I can never be found without a cup of tea in my hand or a notebook in my bag. In between university and generally being awesome I read, write and nerd (that's a verb, right?). I also like analysing things that are probably best left alone.
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3 Responses to Odds and Ends: Breaking the Rules, Twilight and Dark Pasts

  1. Lainy says:

    I know Jake pretty much reads anything. I’m pretty sure i push all the books i read on him that have a female lead and he takes them. Then again, he does give me a funny look first and asks me if it is gay porn. -_-;

    First Person: I know right? Having said that the last book i read was third person…. but it was nothing to write home about.

    I’m pretty sure i missed a whole segment or two of school when moving between states since it was all taught at a different time everywhere. Can’t say i feel like i missed out on anything. Ha ha.

    Also, that whole ‘how did meyer’s mormon upbringing influence twilight thing’ totally the same as the first option of that stupid existentialism essay. except that was how did the guy from Metallica’s upbringing influence his lyrics. If the teacher happens on this, someone in the future may have to the meyer version and then relate that to their life and career in accounting. that could be amusing.

  2. Ben says:

    As someone who once was a young teen and preteen reading fiction, I did find myself reading a fair number of books with male protagonists, although this may have been less about my actively choosing male protags (as I also enjoyed Sabriel, Discworld–which has a number of great female protags, and several others) and more about my method of selection, which was to randomly pick books out of the fantasy/sci-fi section at the library.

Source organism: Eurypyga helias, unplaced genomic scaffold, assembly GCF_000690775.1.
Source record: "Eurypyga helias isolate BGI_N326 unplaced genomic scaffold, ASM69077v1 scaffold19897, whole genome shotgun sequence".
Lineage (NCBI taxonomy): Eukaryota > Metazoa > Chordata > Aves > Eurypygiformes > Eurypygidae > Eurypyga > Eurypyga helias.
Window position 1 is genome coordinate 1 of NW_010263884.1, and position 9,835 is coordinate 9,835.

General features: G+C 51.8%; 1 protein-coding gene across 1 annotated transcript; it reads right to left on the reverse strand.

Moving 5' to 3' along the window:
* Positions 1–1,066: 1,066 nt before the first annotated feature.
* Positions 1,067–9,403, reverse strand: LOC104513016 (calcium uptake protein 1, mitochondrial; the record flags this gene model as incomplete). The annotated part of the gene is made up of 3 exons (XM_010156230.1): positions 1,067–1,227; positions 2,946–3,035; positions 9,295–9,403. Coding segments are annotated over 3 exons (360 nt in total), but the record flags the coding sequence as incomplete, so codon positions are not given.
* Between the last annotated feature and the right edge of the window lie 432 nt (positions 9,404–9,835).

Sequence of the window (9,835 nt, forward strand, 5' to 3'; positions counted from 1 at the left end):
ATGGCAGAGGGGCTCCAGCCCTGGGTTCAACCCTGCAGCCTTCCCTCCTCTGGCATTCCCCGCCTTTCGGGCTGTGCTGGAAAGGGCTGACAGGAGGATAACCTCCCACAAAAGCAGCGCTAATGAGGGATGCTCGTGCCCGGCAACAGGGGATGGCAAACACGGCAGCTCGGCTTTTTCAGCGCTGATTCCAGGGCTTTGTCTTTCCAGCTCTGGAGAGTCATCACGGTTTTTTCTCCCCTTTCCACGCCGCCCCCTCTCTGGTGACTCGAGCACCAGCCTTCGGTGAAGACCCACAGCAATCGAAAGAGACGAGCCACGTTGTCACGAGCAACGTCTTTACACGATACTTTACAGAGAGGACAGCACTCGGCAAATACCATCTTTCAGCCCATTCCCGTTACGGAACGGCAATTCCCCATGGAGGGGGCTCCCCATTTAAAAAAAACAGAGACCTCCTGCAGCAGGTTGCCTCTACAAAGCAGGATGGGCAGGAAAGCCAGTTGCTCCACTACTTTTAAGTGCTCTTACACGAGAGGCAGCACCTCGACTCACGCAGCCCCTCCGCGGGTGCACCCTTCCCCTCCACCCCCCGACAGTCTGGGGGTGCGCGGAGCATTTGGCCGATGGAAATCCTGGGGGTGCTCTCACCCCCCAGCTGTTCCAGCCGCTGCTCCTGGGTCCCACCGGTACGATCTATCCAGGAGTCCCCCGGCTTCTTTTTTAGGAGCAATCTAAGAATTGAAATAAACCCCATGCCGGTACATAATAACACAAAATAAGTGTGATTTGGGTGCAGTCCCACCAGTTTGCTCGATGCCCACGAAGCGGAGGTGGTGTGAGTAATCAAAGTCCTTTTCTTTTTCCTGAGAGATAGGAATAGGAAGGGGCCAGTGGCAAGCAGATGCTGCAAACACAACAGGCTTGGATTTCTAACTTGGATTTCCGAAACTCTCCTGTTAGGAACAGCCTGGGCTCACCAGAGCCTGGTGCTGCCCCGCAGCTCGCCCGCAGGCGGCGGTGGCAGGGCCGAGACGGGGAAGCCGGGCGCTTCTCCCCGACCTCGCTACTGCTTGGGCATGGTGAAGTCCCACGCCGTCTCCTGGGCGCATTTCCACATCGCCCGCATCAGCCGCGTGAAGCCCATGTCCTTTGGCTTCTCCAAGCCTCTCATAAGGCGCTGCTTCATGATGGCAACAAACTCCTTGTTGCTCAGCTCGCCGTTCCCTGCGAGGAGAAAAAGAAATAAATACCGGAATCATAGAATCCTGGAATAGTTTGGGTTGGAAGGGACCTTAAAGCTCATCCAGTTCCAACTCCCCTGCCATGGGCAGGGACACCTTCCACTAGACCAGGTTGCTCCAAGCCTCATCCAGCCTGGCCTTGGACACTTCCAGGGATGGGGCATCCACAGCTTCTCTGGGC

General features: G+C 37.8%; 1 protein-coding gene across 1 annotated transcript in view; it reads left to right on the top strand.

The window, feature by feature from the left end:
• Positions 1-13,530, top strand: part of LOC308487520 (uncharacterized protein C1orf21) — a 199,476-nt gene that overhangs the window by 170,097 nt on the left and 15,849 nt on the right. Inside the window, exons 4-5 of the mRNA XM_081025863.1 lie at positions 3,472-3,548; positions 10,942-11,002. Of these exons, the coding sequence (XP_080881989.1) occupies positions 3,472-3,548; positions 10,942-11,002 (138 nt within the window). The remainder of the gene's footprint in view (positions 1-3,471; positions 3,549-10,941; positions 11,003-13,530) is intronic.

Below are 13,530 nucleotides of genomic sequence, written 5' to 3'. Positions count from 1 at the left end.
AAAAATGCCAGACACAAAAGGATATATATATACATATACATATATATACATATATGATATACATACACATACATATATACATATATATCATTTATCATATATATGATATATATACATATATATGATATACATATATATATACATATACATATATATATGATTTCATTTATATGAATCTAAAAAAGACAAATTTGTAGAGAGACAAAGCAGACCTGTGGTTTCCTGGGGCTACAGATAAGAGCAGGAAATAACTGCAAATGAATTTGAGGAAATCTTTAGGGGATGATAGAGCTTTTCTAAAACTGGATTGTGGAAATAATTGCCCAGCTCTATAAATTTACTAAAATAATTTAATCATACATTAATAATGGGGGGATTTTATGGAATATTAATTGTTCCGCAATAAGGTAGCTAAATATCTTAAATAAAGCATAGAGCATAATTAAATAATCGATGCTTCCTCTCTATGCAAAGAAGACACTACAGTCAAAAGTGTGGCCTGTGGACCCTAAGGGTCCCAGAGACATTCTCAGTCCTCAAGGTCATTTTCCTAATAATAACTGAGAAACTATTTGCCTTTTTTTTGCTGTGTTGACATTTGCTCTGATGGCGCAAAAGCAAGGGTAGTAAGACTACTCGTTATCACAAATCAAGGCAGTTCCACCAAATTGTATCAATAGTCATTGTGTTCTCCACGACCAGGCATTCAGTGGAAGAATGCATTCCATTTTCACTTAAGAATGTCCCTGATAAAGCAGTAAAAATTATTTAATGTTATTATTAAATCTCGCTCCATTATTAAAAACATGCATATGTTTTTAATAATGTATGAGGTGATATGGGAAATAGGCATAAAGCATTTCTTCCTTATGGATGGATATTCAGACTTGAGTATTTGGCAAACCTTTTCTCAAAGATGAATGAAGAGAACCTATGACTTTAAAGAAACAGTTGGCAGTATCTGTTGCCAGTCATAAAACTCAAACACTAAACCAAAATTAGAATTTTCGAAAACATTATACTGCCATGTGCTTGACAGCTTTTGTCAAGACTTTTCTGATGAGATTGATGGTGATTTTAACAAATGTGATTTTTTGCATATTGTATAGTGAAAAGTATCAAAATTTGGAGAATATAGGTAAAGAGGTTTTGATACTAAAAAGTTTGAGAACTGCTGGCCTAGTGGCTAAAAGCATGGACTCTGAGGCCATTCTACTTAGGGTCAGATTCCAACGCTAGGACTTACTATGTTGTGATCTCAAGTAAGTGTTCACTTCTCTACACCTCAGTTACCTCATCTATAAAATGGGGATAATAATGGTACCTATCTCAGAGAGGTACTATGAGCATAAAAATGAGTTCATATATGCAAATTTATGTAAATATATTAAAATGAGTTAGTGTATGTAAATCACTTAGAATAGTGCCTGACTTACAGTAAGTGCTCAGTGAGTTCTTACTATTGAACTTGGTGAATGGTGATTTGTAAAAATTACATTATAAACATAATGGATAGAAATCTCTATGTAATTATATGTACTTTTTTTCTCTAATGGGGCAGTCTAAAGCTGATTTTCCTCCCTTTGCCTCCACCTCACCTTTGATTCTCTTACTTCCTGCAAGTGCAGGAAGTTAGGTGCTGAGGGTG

Interestingly, of the writing projects I’ve done of am currently finishing, I have 1 novel with a male protag, 1 novella with 2 female protags, 1 novel with a 17-year old girl as a protag, and a serialized story with 1 male and 1 female. Planned projects reflect a similarly even (or roughly even) split. Whether or not I write believable female characters remains to be seen, but the whole “men writing as women” thing is a whole different subject.

  3. phoenixandtiger says:

    I don’t know how to ramble about this… so I’ll do it by section:
    Boys and girls reading different things: Sadly, it’s very true. And it really sucks that there’s a double standard about that, but then again it’s probably better (imho) that boys don’t read girl stuff (coughTwilightcough). I used to love those teenaged romances where they meet in high school and marry once graduation’s over – with all of the cliches and happy endings and I just wanted to vomit. So I jumped ship and started reading things girls wouldn’t be caught dead with (at least where I grew up). Suffice it to say, I was much happier after that.
    First Person: because of Twilight. That’s it. It’s just a freaking fad and I can’t wait for it to stop – I’ll even wish for everything to be written in the SECOND person, and that is just… really out of it for me.
    For the Rule Breakers: Please tell me you’ll be doing a post on how to break the rules. This was an awesome section!
    Should we study Twilight: Definitely not. But I guess you could squeeze an essay out of how many synonyms Meyer uses for yellow. And pale. Maybe just a list of how many times she uses each word? And an essay about how Bella is the biggest MarySue there is.
    The Dark Past: Usually I just find the Dark Past annoying. To me, unless part of your story actually takes place during the Dark Past, then it doesn’t really matter unless it’s still an ongoing thing (like an abusive spouse [coughEdwardcough] about your MC is trying to get away from it). Because whenever you try and show how they’ve evolved from that stage, I’m not really getting the big change unless I see how they were before.
    The End: I drew flying pigs when I actually wrote ‘The End’ in the notebook where I wrote my NaNo novel.